Righi, Mattia and Klinger, Carolin and Eyring, Veronika and Hendricks, Johannes and Lauer, Axel and Petzold, Andreas (2011) Climate Impact of Biofuels in Shipping: Global Model Studies of the Aerosol Indirect Effect. Environmental Science & Technology, 45, pp. 3519-3525. DOI: dx.doi.org/10.1021/es1036157.
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Official URL: http://pubs.acs.org/doi/pdfplus/10.1021/es1036157
Aerosol emissions from international shipping are recognized to have a large impact on the Earth’s radiation budget, directly by scattering and absorbing solar radiation and indirectly by altering cloud properties. New regulations have recently been approved by the International Maritime Organization (IMO) aiming at progressive reductions of the maximum sulfur content allowed in marine fuels from current 4.5% by mass down to 0.5% in 2020, with more restrictive limits already applied in some coastal regions. In this context, we use a global bottom-up algorithm to calculate geographically resolved emission inventories of gaseous (NOx, CO, SO2) and aerosol (black carbon, organic matter, sulfate) species for different kinds of low-sulfur fuels in shipping. Weapply these inventories to study the resulting changes in radiative forcing, attributed to particles from shipping, with the global aerosol-climate model EMAC-MADE. The emission factors for the different fuels are based on measurements at a test bed of a large diesel engine. We consider both fossil fuel (marine gas oil) and biofuels (palm and soy bean oil) as a substitute for heavy fuel oil in the current (2006) fleet and compare their climate impact to that resulting from heavy fuel oil use. Our simulations suggest that ship-induced surface level concentrations of sulfate aerosol are strongly reduced, up to about 40-60% in the high-traffic regions. This clearly has positive consequences for pollution reduction in the vicinity of major harbors. Additionally, such reductions in the aerosol loading lead to a decrease of a factor of 3-4 in the indirect global aerosol effect induced by emissions from international shipping.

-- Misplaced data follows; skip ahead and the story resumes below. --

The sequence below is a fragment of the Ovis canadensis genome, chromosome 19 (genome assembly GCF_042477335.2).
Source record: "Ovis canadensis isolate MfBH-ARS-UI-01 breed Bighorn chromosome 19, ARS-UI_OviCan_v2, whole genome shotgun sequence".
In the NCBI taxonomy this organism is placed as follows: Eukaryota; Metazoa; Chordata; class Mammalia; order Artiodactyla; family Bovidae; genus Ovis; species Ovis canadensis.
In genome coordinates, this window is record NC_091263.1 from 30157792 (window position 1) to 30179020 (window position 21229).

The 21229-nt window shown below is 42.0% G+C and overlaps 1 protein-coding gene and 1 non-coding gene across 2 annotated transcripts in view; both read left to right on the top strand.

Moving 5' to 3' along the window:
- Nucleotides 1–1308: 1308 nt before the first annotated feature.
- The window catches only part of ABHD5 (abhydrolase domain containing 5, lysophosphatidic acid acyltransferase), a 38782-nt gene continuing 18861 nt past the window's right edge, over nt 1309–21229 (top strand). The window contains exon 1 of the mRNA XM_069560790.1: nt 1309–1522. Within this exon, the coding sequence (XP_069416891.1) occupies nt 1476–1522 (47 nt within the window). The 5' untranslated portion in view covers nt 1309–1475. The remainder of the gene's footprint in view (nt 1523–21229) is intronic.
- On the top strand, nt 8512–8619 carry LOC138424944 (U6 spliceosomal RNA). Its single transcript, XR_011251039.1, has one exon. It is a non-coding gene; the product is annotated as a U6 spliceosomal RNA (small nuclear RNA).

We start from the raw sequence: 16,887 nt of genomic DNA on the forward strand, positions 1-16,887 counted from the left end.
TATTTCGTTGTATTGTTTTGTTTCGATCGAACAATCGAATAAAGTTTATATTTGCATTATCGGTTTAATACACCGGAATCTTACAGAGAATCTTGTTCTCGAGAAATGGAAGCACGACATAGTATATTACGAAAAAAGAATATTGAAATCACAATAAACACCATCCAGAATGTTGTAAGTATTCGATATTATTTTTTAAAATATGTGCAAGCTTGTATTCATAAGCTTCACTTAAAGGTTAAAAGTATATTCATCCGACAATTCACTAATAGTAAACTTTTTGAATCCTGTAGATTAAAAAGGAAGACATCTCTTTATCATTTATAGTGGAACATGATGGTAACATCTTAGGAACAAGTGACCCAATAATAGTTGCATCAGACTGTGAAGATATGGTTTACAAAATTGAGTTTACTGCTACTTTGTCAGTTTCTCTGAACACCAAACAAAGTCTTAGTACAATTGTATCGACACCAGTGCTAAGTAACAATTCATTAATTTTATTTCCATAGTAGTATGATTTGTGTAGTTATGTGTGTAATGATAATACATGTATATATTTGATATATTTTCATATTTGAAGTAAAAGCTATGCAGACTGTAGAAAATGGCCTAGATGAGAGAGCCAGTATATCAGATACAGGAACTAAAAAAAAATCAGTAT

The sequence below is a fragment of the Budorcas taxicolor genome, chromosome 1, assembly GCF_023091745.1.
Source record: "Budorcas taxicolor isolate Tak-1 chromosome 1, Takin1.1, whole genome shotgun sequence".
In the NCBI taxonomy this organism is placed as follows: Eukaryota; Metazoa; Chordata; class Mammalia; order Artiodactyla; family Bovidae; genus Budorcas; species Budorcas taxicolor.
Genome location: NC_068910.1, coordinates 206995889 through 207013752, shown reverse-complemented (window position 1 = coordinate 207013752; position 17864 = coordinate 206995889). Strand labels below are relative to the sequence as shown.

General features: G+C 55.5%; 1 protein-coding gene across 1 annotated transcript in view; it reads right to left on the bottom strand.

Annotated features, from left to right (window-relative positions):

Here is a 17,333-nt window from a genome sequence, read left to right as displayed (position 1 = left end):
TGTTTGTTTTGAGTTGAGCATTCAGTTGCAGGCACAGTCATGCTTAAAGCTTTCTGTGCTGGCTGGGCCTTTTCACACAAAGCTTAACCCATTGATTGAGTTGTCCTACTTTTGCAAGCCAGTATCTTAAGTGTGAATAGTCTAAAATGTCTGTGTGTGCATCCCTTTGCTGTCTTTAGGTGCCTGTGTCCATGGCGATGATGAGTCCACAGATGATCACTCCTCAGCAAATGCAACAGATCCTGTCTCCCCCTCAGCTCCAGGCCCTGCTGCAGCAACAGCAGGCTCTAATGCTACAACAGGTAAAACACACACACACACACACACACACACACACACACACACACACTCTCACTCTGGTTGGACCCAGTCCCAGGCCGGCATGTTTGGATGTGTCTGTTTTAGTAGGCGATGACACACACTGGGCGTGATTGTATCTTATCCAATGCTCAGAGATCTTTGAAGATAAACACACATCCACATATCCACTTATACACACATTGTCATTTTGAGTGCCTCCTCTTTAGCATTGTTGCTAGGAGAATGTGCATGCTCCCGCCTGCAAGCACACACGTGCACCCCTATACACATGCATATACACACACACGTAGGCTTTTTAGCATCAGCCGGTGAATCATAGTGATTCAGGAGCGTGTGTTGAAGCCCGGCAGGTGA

|Title:||Climate Impact of Biofuels in Shipping: Global Model Studies of the Aerosol Indirect Effect|
|Journal or Publication Title:||Environmental Science & Technology|
|In ISI Web of Science:||Yes|
|Page Range:||pp. 3519-3525|
|Keywords:||Aerosol, Radiative forcing, Shipping, Alternative fuels, Climate impact, Global modelling|
|HGF - Research field:||Aeronautics, Space and Transport|
|HGF - Program:||Transport|
|HGF - Program Themes:||Transport System|
|DLR - Research area:||Transport|
|DLR - Program:||V VS - Verkehrssystem|
|DLR - Research theme (Project):||V - Verkehrsentwicklung und Umwelt (old)|
|Institutes and Institutions:||Institute of Atmospheric Physics > Atmospheric Dynamics|
|Deposited By:||Jana Freund|
|Deposited On:||20 Apr 2011 15:54|
|Last Modified:||26 Mar 2013 13:28|
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